Capital problem

Published: December 9, 2019

The precious resource – water – is depleting everywhere. Islamabad is hardly an exception. Development projects intended to harvest rainwater, replenish the aquifers and tackle water shortages have long failed to come to fruition. This has left residents to their own devices in order to come to grips with the water emergency. At the core of this crisis is the familiar culprit: funding crunch.

But a report in an English-language newspaper insinuates that part of the problem is man-made. The ‘artificial’ water crisis is the ‘result of corruption, mismanagement and a struggle for power between relevant government departments,’ claims the report. It quotes a senior journalist as asserting that water scarcity in Islamabad is a myth created by a corrupt management. He alleges the Capital Development Authority (CDA) and the police are behind creating an artificial water crisis. Behind this crisis is not some outside source, the report alleges, but a group of officers in the water management wing. Instead of facilitating residents, these water management officials adopt delaying tactics in supplying water so that the residents are ‘forced’ to order private water tankers.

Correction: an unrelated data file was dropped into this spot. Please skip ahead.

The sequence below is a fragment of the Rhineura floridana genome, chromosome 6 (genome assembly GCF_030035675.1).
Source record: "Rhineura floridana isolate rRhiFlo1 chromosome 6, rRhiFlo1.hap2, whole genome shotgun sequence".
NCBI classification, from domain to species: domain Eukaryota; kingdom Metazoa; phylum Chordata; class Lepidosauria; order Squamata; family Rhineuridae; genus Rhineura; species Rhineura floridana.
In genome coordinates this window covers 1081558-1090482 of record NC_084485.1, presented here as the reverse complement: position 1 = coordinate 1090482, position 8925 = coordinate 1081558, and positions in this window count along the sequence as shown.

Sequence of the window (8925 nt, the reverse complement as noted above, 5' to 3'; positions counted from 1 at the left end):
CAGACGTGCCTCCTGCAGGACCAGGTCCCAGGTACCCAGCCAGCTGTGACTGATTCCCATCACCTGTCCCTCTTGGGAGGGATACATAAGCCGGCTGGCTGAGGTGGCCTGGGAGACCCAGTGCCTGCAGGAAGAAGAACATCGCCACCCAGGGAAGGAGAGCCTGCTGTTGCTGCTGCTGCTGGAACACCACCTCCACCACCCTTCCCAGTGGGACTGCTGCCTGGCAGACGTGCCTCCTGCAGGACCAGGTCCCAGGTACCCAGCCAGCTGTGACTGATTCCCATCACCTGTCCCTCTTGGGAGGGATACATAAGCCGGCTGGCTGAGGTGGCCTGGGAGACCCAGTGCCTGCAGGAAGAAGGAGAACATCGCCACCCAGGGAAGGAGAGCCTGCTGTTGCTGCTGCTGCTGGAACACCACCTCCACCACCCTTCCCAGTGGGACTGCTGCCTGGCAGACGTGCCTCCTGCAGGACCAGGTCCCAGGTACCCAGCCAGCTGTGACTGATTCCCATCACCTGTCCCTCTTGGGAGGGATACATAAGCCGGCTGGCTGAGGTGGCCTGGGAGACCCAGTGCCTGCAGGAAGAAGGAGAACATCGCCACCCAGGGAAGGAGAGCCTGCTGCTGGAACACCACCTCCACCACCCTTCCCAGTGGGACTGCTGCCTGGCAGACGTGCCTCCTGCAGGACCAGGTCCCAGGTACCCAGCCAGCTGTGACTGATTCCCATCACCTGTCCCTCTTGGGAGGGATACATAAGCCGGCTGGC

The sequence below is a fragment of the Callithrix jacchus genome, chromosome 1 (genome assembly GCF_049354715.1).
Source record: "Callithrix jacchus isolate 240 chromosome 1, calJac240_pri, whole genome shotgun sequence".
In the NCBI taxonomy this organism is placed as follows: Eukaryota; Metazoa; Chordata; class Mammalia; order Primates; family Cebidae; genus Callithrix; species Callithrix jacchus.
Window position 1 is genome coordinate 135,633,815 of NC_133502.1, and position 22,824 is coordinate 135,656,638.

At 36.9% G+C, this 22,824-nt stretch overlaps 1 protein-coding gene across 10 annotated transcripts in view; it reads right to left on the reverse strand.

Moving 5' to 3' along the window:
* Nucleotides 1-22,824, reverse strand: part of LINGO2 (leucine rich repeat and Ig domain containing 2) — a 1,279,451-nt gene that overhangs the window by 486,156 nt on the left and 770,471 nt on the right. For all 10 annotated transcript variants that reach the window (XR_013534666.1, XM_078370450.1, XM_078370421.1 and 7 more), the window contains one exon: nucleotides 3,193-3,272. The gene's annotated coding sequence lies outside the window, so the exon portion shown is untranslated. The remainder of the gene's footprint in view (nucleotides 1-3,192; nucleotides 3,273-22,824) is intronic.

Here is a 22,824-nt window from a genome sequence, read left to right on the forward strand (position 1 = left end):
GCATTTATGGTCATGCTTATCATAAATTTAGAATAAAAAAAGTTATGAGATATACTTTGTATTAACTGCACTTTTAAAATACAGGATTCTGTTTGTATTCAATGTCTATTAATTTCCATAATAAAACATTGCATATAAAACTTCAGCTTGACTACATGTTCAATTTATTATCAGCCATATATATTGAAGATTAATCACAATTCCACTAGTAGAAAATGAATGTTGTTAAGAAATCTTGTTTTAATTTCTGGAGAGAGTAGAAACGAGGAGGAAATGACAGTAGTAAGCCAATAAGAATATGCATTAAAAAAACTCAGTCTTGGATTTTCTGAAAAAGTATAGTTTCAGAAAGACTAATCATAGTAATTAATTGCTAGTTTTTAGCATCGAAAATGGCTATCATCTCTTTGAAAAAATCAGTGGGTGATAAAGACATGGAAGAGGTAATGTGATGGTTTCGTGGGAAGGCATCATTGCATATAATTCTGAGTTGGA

The price of a private water tanker can vary from 2,000 rupees to 2,500 rupees in the summer and 1,000 rupees to 1,500 rupees in the winter. Many of these government officials have their own private water supply businesses, the journalist claims.

If the allegations contained in the report are true, this warrants a thorough investigation. If the interest of government officials is to line their own pockets, and not to serve the people they are supposed to serve, things are bound to get messed up. If private water supply businesses are owned by government servants, they cannot be expected to let water run in the people’s taps through official pipelines. The matter needs to be probed and the people given a much-needed respite.

Published in The Express Tribune, December 9th, 2019.

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